Are You a Constitution Expert?

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By jwblackwell

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9 Questions

What was the purpose of the Constitutional Convention in 1787?

Which political theorists influenced the drafting of the Constitution?

What is the Bill of Rights?

What does Article III of the Constitution describe?

What is the process for amending the Constitution?

What do Amendments 13, 14, and 15 have in common?

What is the purpose of the Twenty-second Amendment?

What is the main power of the Supreme Court?

What is the basic theory of American Judicial review?

Summary

The Constitution of the United States is the oldest and longest-standing written and codified national constitution in force in the world today. It was drafted at the Constitutional Convention in 1787 to replace the Articles of Confederation, which had proven highly ineffective. The Constitution has seven articles that describe the national frame and constraints of government, including the separation of powers between the legislative, executive, and judicial branches. It also embodies concepts of federalism, describing the rights and responsibilities of state governments and the shared process of constitutional amendment. The Constitution has been amended 27 times, with the first ten amendments known as the Bill of Rights. Originally handwritten on five pages of parchment, it is interpreted, supplemented, and implemented by a large body of federal constitutional law and has influenced the constitutions of other nations. The Continental Congress functioned as the provisional government of the United States from September 5, 1774 to March 1, 1781. The Articles of Confederation and Perpetual Union was the first constitution of the United States but gave little power to the central government. The Confederated Congress had some decision-making abilities, but it lacked enforcement powers. The implementation of most decisions, including amendments to the Articles, required legislative approval by all 13 of the newly-formed states. The United States was facing default on its outstanding debts by 1786, and the Congress of the Confederation had "virtually ceased trying to govern." On February 21, 1787, the Confederation Congress called a convention of state delegates in Philadelphia to propose revisions to the Articles. The Constitution was submitted to the Congress of the Confederation on September 17, 1787, and was unanimously voted to forward the proposal to the thirteen states for their ratification. The Federalists supported the Constitution, while the Anti-Federalists opposed it. The proposal was debated, criticized, and expounded upon clause by clause before it was ratified by nine of the 13 states.Summary of the United States Constitution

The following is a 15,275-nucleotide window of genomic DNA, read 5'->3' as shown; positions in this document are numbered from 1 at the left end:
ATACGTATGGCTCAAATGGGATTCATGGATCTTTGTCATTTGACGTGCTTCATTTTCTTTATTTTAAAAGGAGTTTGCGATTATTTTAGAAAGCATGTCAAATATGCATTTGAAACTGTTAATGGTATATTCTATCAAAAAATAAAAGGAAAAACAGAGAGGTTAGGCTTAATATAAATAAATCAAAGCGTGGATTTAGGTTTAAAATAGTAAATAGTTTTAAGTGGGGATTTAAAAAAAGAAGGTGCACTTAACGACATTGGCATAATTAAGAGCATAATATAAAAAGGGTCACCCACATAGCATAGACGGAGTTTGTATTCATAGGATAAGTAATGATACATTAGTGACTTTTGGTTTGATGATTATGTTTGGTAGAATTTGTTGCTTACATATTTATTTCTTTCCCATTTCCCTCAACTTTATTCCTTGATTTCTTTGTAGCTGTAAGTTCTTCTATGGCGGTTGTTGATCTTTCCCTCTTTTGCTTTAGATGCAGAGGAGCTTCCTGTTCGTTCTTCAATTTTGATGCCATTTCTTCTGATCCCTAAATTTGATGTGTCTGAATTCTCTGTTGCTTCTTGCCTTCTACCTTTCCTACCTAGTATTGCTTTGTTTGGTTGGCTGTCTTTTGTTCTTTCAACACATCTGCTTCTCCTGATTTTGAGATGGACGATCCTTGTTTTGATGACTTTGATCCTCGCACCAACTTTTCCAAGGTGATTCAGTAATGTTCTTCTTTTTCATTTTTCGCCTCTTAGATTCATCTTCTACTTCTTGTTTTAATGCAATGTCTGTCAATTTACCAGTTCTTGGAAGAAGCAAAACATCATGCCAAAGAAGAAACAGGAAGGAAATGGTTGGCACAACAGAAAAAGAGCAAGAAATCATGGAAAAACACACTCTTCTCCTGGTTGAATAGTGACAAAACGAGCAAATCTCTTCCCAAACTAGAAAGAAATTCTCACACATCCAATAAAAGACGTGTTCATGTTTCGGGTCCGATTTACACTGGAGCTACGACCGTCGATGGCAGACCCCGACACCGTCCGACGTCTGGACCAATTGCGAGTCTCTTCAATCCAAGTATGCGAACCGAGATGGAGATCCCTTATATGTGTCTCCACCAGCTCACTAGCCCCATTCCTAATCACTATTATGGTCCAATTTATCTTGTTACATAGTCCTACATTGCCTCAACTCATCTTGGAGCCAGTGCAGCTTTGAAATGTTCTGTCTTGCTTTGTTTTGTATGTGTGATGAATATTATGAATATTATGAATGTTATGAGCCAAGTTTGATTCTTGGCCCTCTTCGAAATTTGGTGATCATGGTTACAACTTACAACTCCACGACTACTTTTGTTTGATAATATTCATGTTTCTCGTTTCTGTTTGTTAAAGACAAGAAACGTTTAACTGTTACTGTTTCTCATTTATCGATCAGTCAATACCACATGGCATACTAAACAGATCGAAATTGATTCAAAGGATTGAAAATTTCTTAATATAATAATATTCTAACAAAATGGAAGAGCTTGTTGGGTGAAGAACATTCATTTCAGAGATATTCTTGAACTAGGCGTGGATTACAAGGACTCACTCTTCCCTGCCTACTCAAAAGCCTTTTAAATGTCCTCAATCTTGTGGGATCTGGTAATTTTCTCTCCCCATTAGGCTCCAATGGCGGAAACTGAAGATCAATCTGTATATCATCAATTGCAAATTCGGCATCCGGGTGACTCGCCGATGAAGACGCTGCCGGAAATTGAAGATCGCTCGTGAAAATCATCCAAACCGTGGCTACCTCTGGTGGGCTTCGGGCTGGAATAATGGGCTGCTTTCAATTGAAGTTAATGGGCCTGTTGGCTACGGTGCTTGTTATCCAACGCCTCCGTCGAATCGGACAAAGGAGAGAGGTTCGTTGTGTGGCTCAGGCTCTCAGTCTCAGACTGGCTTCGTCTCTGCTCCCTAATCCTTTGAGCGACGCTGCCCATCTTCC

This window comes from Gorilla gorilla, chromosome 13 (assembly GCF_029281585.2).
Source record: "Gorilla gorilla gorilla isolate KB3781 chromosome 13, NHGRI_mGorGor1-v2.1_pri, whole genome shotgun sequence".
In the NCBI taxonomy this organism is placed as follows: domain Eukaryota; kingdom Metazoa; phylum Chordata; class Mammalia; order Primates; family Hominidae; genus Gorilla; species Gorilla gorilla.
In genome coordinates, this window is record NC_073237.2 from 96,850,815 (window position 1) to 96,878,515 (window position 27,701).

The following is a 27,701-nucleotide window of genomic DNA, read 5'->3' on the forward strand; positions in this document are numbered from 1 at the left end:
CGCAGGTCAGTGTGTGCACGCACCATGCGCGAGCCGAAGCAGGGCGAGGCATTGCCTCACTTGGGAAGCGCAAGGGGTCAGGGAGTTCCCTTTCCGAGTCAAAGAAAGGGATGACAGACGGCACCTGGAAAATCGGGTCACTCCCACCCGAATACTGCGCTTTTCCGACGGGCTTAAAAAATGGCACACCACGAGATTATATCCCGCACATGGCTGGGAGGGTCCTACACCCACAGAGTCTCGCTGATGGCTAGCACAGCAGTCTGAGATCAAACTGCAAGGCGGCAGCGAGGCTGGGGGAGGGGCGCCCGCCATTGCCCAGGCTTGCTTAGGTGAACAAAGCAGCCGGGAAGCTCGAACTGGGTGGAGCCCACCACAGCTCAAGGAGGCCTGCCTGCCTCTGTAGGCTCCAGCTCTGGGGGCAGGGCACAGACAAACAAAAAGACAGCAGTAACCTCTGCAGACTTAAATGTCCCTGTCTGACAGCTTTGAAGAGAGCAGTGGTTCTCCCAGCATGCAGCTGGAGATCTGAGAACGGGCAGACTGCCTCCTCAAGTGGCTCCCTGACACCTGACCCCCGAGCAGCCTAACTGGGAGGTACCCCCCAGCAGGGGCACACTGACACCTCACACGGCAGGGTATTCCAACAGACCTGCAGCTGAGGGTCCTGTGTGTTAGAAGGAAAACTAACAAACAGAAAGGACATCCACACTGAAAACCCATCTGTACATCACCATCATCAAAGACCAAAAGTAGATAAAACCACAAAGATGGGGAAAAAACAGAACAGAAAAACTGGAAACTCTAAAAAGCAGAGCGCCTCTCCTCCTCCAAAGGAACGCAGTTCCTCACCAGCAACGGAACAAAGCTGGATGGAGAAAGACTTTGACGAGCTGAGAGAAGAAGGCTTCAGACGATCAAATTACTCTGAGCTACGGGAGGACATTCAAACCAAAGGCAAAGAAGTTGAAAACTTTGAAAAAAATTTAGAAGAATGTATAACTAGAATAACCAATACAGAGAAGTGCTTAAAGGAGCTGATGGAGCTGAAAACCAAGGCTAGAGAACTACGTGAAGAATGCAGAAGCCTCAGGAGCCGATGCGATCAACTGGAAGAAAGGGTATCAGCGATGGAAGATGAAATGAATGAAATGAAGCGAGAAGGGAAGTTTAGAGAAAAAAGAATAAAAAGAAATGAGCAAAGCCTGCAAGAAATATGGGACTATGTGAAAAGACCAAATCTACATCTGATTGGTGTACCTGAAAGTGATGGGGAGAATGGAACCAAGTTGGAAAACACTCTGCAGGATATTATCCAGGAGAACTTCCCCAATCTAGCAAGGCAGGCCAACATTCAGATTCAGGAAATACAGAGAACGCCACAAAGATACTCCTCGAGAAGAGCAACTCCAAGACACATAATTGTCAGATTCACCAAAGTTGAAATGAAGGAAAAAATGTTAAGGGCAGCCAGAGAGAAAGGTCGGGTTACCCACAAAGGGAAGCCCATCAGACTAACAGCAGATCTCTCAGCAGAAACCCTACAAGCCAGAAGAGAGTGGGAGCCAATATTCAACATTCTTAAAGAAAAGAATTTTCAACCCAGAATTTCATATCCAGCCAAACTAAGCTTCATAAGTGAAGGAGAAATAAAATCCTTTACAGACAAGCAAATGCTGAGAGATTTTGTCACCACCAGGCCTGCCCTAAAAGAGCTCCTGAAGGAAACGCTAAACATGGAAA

• The Constitution was adopted on September 17, 1787, and ratified by nine states on June 21, 1788.

  • The Constitution was influenced by several political theorists of the late eighteenth century, including William Blackstone, John Locke, and Montesquieu.

  • The Constitution was a federal one, and was influenced by the study of other federations, both ancient and extant.

  • The United States Bill of Rights consists of 10 amendments added to the Constitution in 1791, as supporters of the Constitution had promised critics during the debates of 1788.

  • The Constitution consists of a preamble, seven articles, and a signed closing endorsement.

  • The Preamble lays out the purposes of the new government, and the opening words, "We the People," represented a new thought.

  • Article I describes the Congress, the legislative branch of the federal government.

  • Article II describes the office, qualifications, and duties of the President of the United States and the Vice President.

  • Article III describes the court system (the judicial branch), including the Supreme Court.

  • Article IV outlines the relations among the states and between each state and the federal government.

  • Article V outlines the process for amending the Constitution.

  • The Constitution is a living document that has been amended 27 times.Summary of the United States Constitution

  • The Constitution was designed to establish a balance between pliancy and rigidity.

  • The amendment process is overseen by the archivist of the United States and requires the approval of three-fourths of the states.

  • Article VI establishes that the Constitution and all federal laws have supremacy over state laws and that no religious test will ever be required for public office.

  • Article VII describes the process for establishing the proposed new frame of government, which required the ratification of nine states.

  • The closing endorsement serves as essential documentation of the Constitution's validity and records who signed the Constitution.